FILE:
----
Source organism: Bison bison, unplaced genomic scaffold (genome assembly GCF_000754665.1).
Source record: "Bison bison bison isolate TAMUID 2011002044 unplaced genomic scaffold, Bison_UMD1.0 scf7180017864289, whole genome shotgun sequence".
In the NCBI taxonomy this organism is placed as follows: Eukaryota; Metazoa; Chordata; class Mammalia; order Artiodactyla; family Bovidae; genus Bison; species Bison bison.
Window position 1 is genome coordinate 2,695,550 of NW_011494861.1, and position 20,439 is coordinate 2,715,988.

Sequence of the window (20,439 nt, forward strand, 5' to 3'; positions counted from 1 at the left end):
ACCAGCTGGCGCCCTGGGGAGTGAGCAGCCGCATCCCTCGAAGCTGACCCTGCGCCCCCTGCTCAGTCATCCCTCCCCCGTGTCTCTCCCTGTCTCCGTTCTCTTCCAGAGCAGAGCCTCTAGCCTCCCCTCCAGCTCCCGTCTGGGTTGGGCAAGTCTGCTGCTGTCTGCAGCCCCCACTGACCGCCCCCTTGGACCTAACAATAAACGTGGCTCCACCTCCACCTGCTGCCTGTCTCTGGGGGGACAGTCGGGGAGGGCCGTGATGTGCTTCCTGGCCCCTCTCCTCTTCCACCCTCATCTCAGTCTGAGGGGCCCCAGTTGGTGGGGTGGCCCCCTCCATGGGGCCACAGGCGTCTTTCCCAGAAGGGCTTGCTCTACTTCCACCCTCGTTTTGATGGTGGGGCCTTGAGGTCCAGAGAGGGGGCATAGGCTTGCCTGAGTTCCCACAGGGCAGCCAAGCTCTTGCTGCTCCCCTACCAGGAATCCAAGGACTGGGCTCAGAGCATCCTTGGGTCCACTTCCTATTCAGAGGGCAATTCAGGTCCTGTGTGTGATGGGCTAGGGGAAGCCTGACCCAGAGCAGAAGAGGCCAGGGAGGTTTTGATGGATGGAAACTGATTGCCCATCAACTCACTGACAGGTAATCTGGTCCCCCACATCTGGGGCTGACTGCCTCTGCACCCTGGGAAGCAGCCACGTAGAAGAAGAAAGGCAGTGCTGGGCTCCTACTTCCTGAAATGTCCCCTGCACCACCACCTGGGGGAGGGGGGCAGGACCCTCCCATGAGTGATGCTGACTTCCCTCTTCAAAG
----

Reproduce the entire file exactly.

Source organism: Bison bison, unplaced genomic scaffold (genome assembly GCF_000754665.1).
Source record: "Bison bison bison isolate TAMUID 2011002044 unplaced genomic scaffold, Bison_UMD1.0 scf7180017864289, whole genome shotgun sequence".
In the NCBI taxonomy this organism is placed as follows: Eukaryota; Metazoa; Chordata; class Mammalia; order Artiodactyla; family Bovidae; genus Bison; species Bison bison.
Window position 1 is genome coordinate 2,695,550 of NW_011494861.1, and position 20,439 is coordinate 2,715,988.

Sequence of the window (20,439 nt, forward strand, 5' to 3'; positions counted from 1 at the left end):
ACCAGCTGGCGCCCTGGGGAGTGAGCAGCCGCATCCCTCGAAGCTGACCCTGCGCCCCCTGCTCAGTCATCCCTCCCCCGTGTCTCTCCCTGTCTCCGTTCTCTTCCAGAGCAGAGCCTCTAGCCTCCCCTCCAGCTCCCGTCTGGGTTGGGCAAGTCTGCTGCTGTCTGCAGCCCCCACTGACCGCCCCCTTGGACCTAACAATAAACGTGGCTCCACCTCCACCTGCTGCCTGTCTCTGGGGGGACAGTCGGGGAGGGCCGTGATGTGCTTCCTGGCCCCTCTCCTCTTCCACCCTCATCTCAGTCTGAGGGGCCCCAGTTGGTGGGGTGGCCCCCTCCATGGGGCCACAGGCGTCTTTCCCAGAAGGGCTTGCTCTACTTCCACCCTCGTTTTGATGGTGGGGCCTTGAGGTCCAGAGAGGGGGCATAGGCTTGCCTGAGTTCCCACAGGGCAGCCAAGCTCTTGCTGCTCCCCTACCAGGAATCCAAGGACTGGGCTCAGAGCATCCTTGGGTCCACTTCCTATTCAGAGGGCAATTCAGGTCCTGTGTGTGATGGGCTAGGGGAAGCCTGACCCAGAGCAGAAGAGGCCAGGGAGGTTTTGATGGATGGAAACTGATTGCCCATCAACTCACTGACAGGTAATCTGGTCCCCCACATCTGGGGCTGACTGCCTCTGCACCCTGGGAAGCAGCCACGTAGAAGAAGAAAGGCAGTGCTGGGCTCCTACTTCCTGAAATGTCCCCTGCACCACCACCTGGGGGAGGGGGGCAGGACCCTCCCATGAGTGATGCTGACTTCCCTCTTCAAAG